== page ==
Robert L. Crowther, II

Defense Will Put Darwinists on the Stand in Kansas

The Darwinists in Kansas have decided to participate in the upcoming hearings on teaching evolution called for by the Kansas State Board of Education. Thw Wichita Eagle is reporting that attorney Pedro Irigonegaray will defend the Darwinists recommendations for state standards and call Darwinists to address the board. “The majority concluded that a response is needed,” he said. “Our witnesses will be called in a timely manner, and they will have relevant and important information,” he added. Currently, the Kansas Science 2005 website lists 24 scientists and scholars who have already agreed to address the board in support of proposed revisions that would require both the scientific strengths and weaknesses of Darwinian evolution to be presented in science classes.

John G. West

California Dreamin’: Eugenie Scott and the California Academy of Sciences Smear Parent

California parent and attorney Larry Caldwell is seeking a retraction from Eugenie Scott and the California Academy of Sciences after an Academy magazine published false and potentially defamatory claims about Caldwell’s effort to improve the teaching of evolution in his northern California school district. For more than a year, Caldwell tried to get the Roseville Joint Union High School District to present scientific criticisms of Darwin’s theory as well as the evidence favoring the theory. Scott now asserts that Caldwell attempted to get the district to adopt materials advocating Biblical creationism. In particular, she claims he proposed for use in the district a young-earth creationist book, Refuting Evolution by Jonathan Safarti; and the Jehovah’s Witness book Life: How Did It Read More ›

Robert L. Crowther, II

Dr. Meyer Presents the Case for ID at Heritage Foundation in Washington, D.C.

WASHINGTON, D.C. — Today Dr. Stephen C. Meyer, director of CSC, gave a standing room only presentation of the case for intelligent design at the Heritage Foundation here in Washington. Dr. Meyer delivered a very thorough presentation in which he presented two key components of the case for design theory: irreducible complexity, and the digital code in DNA molecules. It was an engaging lecture and you can watch it online. The event was streamed live on the Heritage website, and is now available for viewing from their archive at http://www.heritage.org/Press/Events/archive.cfm (events are listed chronologically and this one was April 19, 2005). The lecture, including Q&A (which begins at about 1:05 into the event), ran just about an hour and a Read More ›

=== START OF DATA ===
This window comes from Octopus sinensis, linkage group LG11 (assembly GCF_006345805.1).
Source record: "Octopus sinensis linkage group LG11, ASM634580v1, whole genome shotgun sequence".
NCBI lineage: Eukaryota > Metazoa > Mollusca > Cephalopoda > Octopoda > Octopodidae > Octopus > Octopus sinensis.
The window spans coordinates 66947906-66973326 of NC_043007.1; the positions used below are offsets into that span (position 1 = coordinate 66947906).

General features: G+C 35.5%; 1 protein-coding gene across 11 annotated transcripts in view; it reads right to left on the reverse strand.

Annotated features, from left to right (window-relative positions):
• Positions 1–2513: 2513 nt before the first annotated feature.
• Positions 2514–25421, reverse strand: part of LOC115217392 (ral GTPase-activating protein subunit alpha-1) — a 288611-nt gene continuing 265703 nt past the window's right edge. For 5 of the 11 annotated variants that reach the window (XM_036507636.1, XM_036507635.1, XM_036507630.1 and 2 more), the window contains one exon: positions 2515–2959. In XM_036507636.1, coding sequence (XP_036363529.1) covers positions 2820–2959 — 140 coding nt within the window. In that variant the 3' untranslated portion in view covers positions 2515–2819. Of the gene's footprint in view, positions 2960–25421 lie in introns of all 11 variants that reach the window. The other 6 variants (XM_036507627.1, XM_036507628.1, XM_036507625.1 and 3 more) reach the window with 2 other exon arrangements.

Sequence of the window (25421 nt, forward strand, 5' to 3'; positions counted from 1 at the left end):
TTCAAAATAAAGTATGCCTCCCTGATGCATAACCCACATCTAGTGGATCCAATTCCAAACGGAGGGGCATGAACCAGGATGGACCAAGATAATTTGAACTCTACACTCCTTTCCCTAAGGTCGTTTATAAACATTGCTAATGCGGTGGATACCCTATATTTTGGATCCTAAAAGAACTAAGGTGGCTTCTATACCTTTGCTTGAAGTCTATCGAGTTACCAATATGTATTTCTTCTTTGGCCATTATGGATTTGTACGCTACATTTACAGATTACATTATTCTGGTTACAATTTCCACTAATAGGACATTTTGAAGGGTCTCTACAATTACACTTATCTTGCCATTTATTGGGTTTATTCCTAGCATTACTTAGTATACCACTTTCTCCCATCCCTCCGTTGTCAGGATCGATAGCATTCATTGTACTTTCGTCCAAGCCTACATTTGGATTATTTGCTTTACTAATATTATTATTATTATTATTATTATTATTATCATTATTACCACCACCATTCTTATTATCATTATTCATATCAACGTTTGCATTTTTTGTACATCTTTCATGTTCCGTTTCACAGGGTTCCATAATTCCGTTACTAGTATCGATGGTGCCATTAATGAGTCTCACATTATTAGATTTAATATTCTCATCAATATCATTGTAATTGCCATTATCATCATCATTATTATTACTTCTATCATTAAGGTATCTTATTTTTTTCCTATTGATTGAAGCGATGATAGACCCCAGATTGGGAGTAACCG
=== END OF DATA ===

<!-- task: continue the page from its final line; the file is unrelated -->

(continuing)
Robert L. Crowther, II

Teach the Controversy the Way Darwin Would Have

CSC Fellow John Angus Campbell in a column for today’s Memphis Commercial Appeal argues that teaching both the strengths and weaknesses of Darwinian evolution has several beneficial outcomes for students including preparing students to be informed citizens and helping them to understand the very nature of science. His appeal is to teach Darwin’s theory the way Darwin would have himself, as an argument. Further, when training in argument is recognized as the center of science education, and science education is seen as an extension of the civic education vital to a democratic and pluralistic culture, we will be able to turn the heat of our longstanding cultural debate over evolution into needed educational light. The opening sentence of the final Read More ›

Jonathan Witt

Agronomists Poll Leads to Surprising Result

Update: Craig Roberts, Editor-in-Chief of Crop Science Society of America, pointed out that the poll noted below was posted for the normal, two-week period of time before giving way to the next two-week Quick Question. The ASA should be commended for leaving the poll up for the full period, and for all of its members who support free scientific inquiry into the question of origins. The post has been updated to incorporate Roberts’ information. As William Dembski notes here, there’s a new fad among professional societies–denouncing intelligent design. Perhaps somebody wanted the American Society of Agronomy to join the new fad; but agronomists, apparently, don’t herd very well. The society conducted an online poll regarding the teaching of alternatives to Read More ›